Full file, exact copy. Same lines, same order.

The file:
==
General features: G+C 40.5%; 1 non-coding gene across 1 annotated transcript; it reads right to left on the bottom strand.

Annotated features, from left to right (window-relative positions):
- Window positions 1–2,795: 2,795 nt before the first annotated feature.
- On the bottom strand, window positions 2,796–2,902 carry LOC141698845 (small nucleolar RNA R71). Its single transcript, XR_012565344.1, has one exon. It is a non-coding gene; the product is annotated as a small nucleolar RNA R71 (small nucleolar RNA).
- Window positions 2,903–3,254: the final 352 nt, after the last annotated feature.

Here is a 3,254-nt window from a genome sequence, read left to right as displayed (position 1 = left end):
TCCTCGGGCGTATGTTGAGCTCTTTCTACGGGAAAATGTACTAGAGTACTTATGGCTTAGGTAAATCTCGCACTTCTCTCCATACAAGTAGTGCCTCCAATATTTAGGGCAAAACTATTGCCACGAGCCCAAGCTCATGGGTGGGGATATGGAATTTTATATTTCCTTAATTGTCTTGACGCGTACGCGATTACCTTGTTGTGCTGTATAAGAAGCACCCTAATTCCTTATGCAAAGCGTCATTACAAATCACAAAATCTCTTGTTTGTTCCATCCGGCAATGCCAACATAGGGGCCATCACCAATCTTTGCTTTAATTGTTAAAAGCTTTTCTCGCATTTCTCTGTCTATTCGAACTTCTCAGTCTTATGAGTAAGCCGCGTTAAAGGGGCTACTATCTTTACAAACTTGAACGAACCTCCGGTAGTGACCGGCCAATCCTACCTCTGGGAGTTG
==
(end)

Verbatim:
General features: G+C 40.5%; 1 non-coding gene across 1 annotated transcript; it reads right to left on the bottom strand.

Annotated features, from left to right (window-relative positions):
- Window positions 1–2,795: 2,795 nt before the first annotated feature.
- On the bottom strand, window positions 2,796–2,902 carry LOC141698845 (small nucleolar RNA R71). Its single transcript, XR_012565344.1, has one exon. It is a non-coding gene; the product is annotated as a small nucleolar RNA R71 (small nucleolar RNA).
- Window positions 2,903–3,254: the final 352 nt, after the last annotated feature.

Here is a 3,254-nt window from a genome sequence, read left to right as displayed (position 1 = left end):
TCCTCGGGCGTATGTTGAGCTCTTTCTACGGGAAAATGTACTAGAGTACTTATGGCTTAGGTAAATCTCGCACTTCTCTCCATACAAGTAGTGCCTCCAATATTTAGGGCAAAACTATTGCCACGAGCCCAAGCTCATGGGTGGGGATATGGAATTTTATATTTCCTTAATTGTCTTGACGCGTACGCGATTACCTTGTTGTGCTGTATAAGAAGCACCCTAATTCCTTATGCAAAGCGTCATTACAAATCACAAAATCTCTTGTTTGTTCCATCCGGCAATGCCAACATAGGGGCCATCACCAATCTTTGCTTTAATTGTTAAAAGCTTTTCTCGCATTTCTCTGTCTATTCGAACTTCTCAGTCTTATGAGTAAGCCGCGTTAAAGGGGCTACTATCTTTACAAACTTGAACGAACCTCCGGTAGTGACCGGCCAATCCTACCTCTGGGAGTTG